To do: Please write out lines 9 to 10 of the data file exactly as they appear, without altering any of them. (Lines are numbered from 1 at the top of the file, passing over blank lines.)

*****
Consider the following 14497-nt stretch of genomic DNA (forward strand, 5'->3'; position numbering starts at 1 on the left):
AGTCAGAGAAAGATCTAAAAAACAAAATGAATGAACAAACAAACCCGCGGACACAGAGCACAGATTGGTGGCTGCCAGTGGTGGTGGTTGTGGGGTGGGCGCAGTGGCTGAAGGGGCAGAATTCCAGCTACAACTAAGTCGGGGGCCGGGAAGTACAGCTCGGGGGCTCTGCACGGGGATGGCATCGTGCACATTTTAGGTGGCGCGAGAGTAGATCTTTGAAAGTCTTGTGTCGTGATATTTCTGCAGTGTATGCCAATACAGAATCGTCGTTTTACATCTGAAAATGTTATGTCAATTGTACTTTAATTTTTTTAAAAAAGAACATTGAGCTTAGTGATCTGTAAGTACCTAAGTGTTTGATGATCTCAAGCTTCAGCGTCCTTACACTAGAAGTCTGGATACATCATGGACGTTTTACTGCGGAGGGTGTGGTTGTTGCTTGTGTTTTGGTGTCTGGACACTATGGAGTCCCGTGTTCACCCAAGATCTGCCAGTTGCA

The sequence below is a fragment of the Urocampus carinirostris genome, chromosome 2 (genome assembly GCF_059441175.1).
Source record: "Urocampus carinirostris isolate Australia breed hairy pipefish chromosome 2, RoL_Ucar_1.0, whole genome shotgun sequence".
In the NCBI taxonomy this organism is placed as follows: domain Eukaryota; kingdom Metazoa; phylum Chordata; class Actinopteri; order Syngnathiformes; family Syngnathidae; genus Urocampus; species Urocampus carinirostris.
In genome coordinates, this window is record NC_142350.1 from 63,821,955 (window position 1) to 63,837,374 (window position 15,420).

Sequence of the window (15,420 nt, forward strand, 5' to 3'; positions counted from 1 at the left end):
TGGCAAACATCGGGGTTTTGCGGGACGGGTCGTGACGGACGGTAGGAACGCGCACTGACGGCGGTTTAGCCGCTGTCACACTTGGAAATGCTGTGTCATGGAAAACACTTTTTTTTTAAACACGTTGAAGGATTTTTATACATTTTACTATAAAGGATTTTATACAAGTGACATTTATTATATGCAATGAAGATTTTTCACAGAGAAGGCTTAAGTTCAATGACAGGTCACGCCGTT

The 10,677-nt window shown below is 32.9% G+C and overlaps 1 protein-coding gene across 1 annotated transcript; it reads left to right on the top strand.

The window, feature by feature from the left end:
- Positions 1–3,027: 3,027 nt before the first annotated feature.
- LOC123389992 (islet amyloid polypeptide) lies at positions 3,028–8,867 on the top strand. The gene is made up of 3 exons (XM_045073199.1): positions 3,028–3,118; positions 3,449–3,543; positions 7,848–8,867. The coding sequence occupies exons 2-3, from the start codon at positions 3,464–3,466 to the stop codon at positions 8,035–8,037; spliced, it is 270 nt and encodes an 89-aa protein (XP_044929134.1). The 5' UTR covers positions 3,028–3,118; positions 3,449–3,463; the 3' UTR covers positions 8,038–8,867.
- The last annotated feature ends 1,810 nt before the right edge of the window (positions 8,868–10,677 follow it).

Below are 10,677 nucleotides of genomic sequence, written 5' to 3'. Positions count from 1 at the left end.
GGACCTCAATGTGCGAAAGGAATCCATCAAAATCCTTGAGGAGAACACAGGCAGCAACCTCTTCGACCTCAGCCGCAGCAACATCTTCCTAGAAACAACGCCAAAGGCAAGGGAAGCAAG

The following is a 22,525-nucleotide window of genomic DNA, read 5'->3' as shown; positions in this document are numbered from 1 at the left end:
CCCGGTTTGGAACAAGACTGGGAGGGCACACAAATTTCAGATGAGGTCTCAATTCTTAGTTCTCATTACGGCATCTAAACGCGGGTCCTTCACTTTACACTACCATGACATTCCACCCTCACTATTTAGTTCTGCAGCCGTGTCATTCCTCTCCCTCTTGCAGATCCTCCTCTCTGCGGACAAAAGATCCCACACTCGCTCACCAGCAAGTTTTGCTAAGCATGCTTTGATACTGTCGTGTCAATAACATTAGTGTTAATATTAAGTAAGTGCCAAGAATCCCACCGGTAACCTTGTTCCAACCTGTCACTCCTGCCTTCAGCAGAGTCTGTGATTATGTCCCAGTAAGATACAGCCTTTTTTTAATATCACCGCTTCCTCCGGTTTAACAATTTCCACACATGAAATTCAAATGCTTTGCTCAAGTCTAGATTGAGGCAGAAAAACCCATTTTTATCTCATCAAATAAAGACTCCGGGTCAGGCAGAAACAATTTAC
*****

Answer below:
The 10,677-nt window shown below is 32.9% G+C and overlaps 1 protein-coding gene across 1 annotated transcript; it reads left to right on the top strand.

The window, feature by feature from the left end: